“If I were USDA, I would probably make a decision to have a provisional deregulation,” he said, allowing some years to go — perhaps a decade — before conducting another evaluation.
Environmental groups have outlined a number of objections — in addition to climate concerns.
Eucalyptus trees are known water guzzlers, said Rachel Smolker, co-director of the environmental organization Biofuelwatch, one of the groups opposing the eucalyptus proposal.
(The USDA acknowledged in its environmental review that eucalyptus trees could affect water supply, but said this would largely be on a local level.)
Beverly Law, a forestry expert at Oregon State University, said eucalyptus trees produce a highly flammable oil, as well as a high volume of leaf litter, which makes them a higher fire risk.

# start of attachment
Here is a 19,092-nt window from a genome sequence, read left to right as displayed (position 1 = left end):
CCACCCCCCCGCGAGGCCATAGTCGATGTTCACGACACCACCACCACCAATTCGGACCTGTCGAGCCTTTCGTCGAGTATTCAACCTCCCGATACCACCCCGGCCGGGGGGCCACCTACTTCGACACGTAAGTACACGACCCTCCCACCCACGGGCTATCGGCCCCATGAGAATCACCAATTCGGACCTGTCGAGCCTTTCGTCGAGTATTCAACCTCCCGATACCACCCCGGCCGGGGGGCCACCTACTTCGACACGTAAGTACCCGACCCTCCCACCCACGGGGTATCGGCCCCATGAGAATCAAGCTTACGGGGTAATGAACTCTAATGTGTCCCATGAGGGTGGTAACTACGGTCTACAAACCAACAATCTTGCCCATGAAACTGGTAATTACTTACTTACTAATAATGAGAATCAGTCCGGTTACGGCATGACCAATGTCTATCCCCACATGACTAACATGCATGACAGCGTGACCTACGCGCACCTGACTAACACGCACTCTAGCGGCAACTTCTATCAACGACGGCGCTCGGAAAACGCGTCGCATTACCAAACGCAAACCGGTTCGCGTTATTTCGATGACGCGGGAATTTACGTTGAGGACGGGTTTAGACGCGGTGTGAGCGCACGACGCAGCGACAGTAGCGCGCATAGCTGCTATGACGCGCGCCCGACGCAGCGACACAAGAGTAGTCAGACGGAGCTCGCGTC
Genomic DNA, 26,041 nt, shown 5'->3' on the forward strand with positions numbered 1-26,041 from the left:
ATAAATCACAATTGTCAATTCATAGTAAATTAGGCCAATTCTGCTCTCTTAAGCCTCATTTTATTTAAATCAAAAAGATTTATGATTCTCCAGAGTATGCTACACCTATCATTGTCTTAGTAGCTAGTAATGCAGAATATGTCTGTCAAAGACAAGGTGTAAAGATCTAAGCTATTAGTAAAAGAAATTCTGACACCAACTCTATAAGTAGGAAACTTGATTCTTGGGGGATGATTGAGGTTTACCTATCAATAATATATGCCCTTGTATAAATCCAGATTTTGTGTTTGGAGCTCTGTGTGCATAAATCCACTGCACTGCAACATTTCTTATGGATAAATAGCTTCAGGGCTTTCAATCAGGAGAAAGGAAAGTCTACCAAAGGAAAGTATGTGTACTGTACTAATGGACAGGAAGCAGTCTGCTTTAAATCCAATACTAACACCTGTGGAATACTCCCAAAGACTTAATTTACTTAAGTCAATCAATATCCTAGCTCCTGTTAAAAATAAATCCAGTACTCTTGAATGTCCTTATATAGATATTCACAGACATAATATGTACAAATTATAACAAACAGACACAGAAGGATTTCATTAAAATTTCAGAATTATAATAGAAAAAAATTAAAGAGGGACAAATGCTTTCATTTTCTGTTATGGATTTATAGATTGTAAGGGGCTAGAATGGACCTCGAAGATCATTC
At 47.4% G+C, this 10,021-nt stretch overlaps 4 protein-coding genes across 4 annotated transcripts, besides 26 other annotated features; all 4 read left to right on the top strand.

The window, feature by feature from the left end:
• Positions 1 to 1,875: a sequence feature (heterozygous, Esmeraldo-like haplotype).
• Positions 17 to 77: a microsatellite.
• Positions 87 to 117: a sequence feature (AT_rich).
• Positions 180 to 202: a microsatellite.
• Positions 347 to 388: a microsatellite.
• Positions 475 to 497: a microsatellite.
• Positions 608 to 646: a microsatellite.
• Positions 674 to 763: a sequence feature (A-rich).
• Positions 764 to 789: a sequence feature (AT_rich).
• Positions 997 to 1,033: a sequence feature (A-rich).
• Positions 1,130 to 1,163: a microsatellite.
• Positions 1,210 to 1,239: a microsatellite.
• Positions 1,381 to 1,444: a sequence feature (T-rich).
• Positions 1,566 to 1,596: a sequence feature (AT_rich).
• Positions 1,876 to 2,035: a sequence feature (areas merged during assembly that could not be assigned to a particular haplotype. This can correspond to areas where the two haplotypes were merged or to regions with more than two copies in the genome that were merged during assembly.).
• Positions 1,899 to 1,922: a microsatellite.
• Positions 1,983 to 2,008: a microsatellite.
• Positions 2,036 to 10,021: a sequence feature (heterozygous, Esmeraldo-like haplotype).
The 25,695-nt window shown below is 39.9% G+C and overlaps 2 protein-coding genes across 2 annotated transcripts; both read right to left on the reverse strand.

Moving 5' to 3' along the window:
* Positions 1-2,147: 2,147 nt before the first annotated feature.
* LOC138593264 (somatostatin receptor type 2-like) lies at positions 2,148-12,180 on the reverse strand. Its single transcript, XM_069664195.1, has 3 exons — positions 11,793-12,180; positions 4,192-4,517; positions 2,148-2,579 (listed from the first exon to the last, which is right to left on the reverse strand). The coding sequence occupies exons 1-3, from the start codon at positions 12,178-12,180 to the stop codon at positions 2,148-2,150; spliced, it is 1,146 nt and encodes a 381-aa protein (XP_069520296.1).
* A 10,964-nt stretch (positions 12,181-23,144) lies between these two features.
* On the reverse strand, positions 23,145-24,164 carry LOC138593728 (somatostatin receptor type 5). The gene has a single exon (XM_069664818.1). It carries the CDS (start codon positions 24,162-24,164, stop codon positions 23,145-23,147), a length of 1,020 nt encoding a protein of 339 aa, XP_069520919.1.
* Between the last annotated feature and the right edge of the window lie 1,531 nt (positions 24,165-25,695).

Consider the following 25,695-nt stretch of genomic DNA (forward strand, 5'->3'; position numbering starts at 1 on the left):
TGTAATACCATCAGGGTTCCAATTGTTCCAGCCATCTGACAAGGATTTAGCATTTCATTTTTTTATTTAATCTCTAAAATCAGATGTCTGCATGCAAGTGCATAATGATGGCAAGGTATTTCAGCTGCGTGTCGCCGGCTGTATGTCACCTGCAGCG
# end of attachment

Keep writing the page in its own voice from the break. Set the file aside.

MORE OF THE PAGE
Earlier this summer, Portugal limited the planting of such groves after more than 60 people were killed in a deadly wildfire, widely believed to have been exacerbated by the prevalence of eucalyptus trees.
Environmental groups have also highlighted the eucalyptus trees’ history as an invasive species in California since the mid-19th century, and in much of South Africa.
ArborGen notes in its petition that the genetically engineered trees produce a “very low number of viable seeds,” and that they have shown no evidence of naturally spreading during tests.